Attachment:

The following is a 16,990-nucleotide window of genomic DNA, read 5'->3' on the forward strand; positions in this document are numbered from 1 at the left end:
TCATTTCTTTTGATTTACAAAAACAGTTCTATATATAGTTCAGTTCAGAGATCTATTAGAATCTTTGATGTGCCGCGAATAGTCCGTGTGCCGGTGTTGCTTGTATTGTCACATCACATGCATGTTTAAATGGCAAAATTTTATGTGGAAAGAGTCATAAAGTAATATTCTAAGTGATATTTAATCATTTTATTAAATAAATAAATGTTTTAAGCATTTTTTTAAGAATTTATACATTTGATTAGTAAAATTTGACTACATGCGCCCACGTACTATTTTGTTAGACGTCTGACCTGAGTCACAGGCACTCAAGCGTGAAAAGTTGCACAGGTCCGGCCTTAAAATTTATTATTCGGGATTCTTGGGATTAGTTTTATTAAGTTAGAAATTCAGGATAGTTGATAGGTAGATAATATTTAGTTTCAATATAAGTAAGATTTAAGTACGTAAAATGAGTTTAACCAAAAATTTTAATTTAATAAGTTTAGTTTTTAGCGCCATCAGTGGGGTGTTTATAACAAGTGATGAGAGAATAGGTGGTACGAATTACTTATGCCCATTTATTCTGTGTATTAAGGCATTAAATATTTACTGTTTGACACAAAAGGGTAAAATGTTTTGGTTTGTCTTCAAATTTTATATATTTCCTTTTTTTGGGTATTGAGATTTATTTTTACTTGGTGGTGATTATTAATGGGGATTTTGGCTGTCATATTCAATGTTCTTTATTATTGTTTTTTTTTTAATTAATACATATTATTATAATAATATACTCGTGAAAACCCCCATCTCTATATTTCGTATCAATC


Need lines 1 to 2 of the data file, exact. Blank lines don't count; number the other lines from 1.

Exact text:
The following is a 16,990-nucleotide window of genomic DNA, read 5'->3' on the forward strand; positions in this document are numbered from 1 at the left end:
TCATTTCTTTTGATTTACAAAAACAGTTCTATATATAGTTCAGTTCAGAGATCTATTAGAATCTTTGATGTGCCGCGAATAGTCCGTGTGCCGGTGTTGCTTGTATTGTCACATCACATGCATGTTTAAATGGCAAAATTTTATGTGGAAAGAGTCATAAAGTAATATTCTAAGTGATATTTAATCATTTTATTAAATAAATAAATGTTTTAAGCATTTTTTTAAGAATTTATACATTTGATTAGTAAAATTTGACTACATGCGCCCACGTACTATTTTGTTAGACGTCTGACCTGAGTCACAGGCACTCAAGCGTGAAAAGTTGCACAGGTCCGGCCTTAAAATTTATTATTCGGGATTCTTGGGATTAGTTTTATTAAGTTAGAAATTCAGGATAGTTGATAGGTAGATAATATTTAGTTTCAATATAAGTAAGATTTAAGTACGTAAAATGAGTTTAACCAAAAATTTTAATTTAATAAGTTTAGTTTTTAGCGCCATCAGTGGGGTGTTTATAACAAGTGATGAGAGAATAGGTGGTACGAATTACTTATGCCCATTTATTCTGTGTATTAAGGCATTAAATATTTACTGTTTGACACAAAAGGGTAAAATGTTTTGGTTTGTCTTCAAATTTTATATATTTCCTTTTTTTGGGTATTGAGATTTATTTTTACTTGGTGGTGATTATTAATGGGGATTTTGGCTGTCATATTCAATGTTCTTTATTATTGTTTTTTTTTTAATTAATACATATTATTATAATAATATACTCGTGAAAACCCCCATCTCTATATTTCGTATCAATC